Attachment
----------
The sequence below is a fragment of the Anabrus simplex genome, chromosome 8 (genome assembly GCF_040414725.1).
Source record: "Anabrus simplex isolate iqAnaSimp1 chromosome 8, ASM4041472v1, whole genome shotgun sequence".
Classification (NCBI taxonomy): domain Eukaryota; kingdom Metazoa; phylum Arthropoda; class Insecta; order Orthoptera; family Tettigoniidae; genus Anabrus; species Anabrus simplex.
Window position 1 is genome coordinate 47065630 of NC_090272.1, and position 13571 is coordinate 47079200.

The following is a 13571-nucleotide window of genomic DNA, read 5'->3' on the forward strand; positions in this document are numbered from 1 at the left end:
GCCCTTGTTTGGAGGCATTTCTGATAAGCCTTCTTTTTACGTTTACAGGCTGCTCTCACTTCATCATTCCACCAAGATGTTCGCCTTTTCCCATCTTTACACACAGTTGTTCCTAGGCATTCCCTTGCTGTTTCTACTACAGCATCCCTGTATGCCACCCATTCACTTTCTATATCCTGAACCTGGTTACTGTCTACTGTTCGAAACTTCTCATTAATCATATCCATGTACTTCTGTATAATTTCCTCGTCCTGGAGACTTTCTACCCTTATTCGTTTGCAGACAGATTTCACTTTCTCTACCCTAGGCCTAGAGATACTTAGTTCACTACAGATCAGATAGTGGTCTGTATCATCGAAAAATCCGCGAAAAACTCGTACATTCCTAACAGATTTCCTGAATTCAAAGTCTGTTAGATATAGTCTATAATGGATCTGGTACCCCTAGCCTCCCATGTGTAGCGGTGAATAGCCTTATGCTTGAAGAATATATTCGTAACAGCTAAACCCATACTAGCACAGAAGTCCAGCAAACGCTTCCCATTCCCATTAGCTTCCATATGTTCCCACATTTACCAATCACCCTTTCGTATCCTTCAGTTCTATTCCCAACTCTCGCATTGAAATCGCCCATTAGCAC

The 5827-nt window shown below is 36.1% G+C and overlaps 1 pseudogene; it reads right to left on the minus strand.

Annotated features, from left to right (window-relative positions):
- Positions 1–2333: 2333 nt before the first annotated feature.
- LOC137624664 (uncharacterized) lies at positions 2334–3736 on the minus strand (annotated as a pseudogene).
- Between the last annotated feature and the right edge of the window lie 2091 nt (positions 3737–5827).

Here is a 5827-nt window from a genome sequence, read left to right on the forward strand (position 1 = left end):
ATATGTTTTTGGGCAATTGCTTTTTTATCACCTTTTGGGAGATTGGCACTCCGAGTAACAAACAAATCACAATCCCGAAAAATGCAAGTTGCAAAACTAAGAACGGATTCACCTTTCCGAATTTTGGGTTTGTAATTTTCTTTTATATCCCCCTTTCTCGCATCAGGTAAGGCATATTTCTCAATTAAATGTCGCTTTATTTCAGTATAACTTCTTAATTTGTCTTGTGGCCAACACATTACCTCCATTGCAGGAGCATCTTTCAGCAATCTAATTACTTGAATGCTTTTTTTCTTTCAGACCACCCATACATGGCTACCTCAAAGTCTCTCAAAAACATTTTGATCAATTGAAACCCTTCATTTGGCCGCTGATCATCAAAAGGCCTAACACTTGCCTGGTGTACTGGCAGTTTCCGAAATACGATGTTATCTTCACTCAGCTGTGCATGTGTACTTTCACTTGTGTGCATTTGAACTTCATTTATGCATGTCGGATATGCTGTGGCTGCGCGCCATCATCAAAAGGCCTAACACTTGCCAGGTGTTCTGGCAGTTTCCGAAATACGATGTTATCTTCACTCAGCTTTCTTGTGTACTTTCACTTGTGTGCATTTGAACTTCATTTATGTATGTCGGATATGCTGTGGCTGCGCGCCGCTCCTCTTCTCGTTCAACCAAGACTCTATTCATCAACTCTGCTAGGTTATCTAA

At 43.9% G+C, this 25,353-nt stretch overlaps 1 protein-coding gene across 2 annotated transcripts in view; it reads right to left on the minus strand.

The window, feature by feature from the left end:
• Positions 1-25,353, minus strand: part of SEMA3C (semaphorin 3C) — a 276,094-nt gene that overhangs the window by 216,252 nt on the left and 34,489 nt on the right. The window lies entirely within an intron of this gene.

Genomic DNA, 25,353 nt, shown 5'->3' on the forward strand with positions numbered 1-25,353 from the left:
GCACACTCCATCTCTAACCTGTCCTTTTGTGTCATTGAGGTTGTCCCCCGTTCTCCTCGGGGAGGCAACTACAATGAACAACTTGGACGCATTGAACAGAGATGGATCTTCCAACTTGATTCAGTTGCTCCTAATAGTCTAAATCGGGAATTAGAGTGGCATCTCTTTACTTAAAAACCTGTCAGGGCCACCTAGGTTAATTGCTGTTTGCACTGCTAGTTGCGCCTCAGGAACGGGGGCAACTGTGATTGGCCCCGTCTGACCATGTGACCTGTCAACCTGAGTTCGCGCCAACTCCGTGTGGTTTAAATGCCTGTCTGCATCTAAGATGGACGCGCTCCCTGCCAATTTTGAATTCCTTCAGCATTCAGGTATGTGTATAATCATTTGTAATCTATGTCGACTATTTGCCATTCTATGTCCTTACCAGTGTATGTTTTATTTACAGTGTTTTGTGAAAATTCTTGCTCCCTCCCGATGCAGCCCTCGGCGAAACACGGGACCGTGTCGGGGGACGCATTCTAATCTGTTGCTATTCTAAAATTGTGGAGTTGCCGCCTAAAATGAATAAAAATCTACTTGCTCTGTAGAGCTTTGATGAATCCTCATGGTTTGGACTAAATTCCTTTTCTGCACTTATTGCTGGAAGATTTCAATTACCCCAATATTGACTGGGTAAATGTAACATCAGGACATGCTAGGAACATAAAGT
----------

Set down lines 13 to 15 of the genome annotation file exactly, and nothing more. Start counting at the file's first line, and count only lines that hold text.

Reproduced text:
ATATGTTTTTGGGCAATTGCTTTTTTATCACCTTTTGGGAGATTGGCACTCCGAGTAACAAACAAATCACAATCCCGAAAAATGCAAGTTGCAAAACTAAGAACGGATTCACCTTTCCGAATTTTGGGTTTGTAATTTTCTTTTATATCCCCCTTTCTCGCATCAGGTAAGGCATATTTCTCAATTAAATGTCGCTTTATTTCAGTATAACTTCTTAATTTGTCTTGTGGCCAACACATTACCTCCATTGCAGGAGCATCTTTCAGCAATCTAATTACTTGAATGCTTTTTTTCTTTCAGACCACCCATACATGGCTACCTCAAAGTCTCTCAAAAACATTTTGATCAATTGAAACCCTTCATTTGGCCGCTGATCATCAAAAGGCCTAACACTTGCCTGGTGTACTGGCAGTTTCCGAAATACGATGTTATCTTCACTCAGCTGTGCATGTGTACTTTCACTTGTGTGCATTTGAACTTCATTTATGCATGTCGGATATGCTGTGGCTGCGCGCCATCATCAAAAGGCCTAACACTTGCCAGGTGTTCTGGCAGTTTCCGAAATACGATGTTATCTTCACTCAGCTTTCTTGTGTACTTTCACTTGTGTGCATTTGAACTTCATTTATGTATGTCGGATATGCTGTGGCTGCGCGCCGCTCCTCTTCTCGTTCAACCAAGACTCTATTCATCAACTCTGCTAGGTTATCTAA

At 43.9% G+C, this 25,353-nt stretch overlaps 1 protein-coding gene across 2 annotated transcripts in view; it reads right to left on the minus strand.

The window, feature by feature from the left end: